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Consider bankruptcy to get out from under medical debt

Medical expenses are a leading cause of bankruptcy.

Even though more Americans have medical coverage than ever before, we are still collectively plagued by medical debt. A study from the Consumer Financial Protection Bureau shows that more than half of Americans — 59 percent — report medical debt collection actions in the last year.

Not only is medical debt still a huge issue for individual families, these debt collectors have a reputation for being particularly nasty. Debt collection agencies seeking medical debts exhibit a high level of harassing phone calls, threatening letters and illegal or borderline illegal behavior.

Unlike some other types of consumer debts, medical expenses are a unifying factor that crosses age, cultural and socioeconomic demographics. The reason for this is relatively simple: no matter what, regardless of our economic station or anything else, we are still susceptible to illness or injury. We might not all incur debt for an expensive car or a high-price condo, but our health is still, in some ways, a proverbial "crapshoot."

Why are medical expenses still so pervasive?

With record high health insurance rates, it seems like medical debt shouldn't be so pervasive. Instead, we continue to collectively struggle. This is due to many different factors, including:

  • Higher cost of vital medications - emergency allergy medications like the EpiPen®, and many brands of insulin have all seen triple-digit price increases in the past decade
  • An aging population - the older we get, the more susceptible we are to health woes
  • High deductibles - the Kaiser Family Foundation (KFF) reports a 255 percent increase in average deductibles between 2006 and 2015
  • Low federal minimum wage; it has been stuck at $7.25 an hour since 2009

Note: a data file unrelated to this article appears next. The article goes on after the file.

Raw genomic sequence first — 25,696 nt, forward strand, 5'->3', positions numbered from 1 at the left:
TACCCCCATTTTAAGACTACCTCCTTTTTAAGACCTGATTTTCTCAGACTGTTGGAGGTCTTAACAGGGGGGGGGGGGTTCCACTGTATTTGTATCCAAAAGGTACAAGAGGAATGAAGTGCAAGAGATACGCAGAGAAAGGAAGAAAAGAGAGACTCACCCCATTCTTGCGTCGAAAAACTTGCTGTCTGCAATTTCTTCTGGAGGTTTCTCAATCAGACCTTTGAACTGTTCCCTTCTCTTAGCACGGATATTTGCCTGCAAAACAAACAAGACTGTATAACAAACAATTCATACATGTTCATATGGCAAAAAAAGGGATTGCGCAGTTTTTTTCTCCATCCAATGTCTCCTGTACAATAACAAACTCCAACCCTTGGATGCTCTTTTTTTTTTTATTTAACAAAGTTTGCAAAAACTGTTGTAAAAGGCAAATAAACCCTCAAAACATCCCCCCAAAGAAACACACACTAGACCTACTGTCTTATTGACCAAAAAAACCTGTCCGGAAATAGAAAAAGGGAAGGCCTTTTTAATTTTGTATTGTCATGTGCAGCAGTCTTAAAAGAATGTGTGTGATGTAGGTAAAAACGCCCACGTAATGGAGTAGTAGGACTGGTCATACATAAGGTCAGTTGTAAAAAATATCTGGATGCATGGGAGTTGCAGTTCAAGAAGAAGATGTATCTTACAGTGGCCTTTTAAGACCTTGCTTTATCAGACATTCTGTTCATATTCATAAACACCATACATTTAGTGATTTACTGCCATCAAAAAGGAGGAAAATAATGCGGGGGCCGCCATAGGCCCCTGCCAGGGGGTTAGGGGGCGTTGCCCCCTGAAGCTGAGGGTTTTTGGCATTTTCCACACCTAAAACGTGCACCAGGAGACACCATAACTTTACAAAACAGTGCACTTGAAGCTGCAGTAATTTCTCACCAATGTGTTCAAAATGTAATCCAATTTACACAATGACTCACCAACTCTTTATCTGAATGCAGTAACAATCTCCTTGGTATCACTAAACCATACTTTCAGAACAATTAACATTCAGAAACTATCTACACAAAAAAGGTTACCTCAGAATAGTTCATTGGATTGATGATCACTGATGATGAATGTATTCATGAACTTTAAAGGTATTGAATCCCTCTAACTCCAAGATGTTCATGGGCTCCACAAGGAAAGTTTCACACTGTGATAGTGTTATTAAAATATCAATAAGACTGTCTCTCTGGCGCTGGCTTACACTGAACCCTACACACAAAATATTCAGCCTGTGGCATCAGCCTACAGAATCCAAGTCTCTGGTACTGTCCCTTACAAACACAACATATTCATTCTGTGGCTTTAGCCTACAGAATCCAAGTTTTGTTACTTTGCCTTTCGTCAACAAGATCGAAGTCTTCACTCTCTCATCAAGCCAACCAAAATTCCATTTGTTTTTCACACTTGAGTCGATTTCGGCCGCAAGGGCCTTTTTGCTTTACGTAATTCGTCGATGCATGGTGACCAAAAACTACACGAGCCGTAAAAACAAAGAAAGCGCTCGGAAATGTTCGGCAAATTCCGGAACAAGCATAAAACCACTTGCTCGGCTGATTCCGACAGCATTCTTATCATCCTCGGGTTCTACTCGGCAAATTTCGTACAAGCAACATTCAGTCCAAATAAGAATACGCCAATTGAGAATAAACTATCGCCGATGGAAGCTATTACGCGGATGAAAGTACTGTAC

• Costs trickling down from employers and insurers to the insureds - a KFF study showed out-of-pocket expenses have risen 83 percent since 2000

Are you facing creditor harassment? Here's how to make it stop.

It may be possible to stop medical debt collection. Are you in a position to offer a lump sum payment? Many debt collectors will accept a much lower amount if it's given in a lump sum payment. It may involve borrowing funds from a family member, friend or lender, but that will make the letters, phone calls and harassment stop.

Of course, another option for climbing out from under a mountain of medical debt is to file for bankruptcy. Both Chapter 7 and Chapter 13 filings will help rid you of outstanding medical expenses, though they approach the discharge differently. Chapter 7 will offer a quick discharge, while Chapter 13 offers a set payment plan for an established time, at the end of which remaining debt is wiped out.

No matter which avenue you choose, if you are facing seemingly insurmountable debt, consult an experienced bankruptcy attorney. Call attorney Matthew Gandert at Affordable Law, PC, to learn more about debt relief options. His Albuquerque law office is available online or at 505-633-8723.

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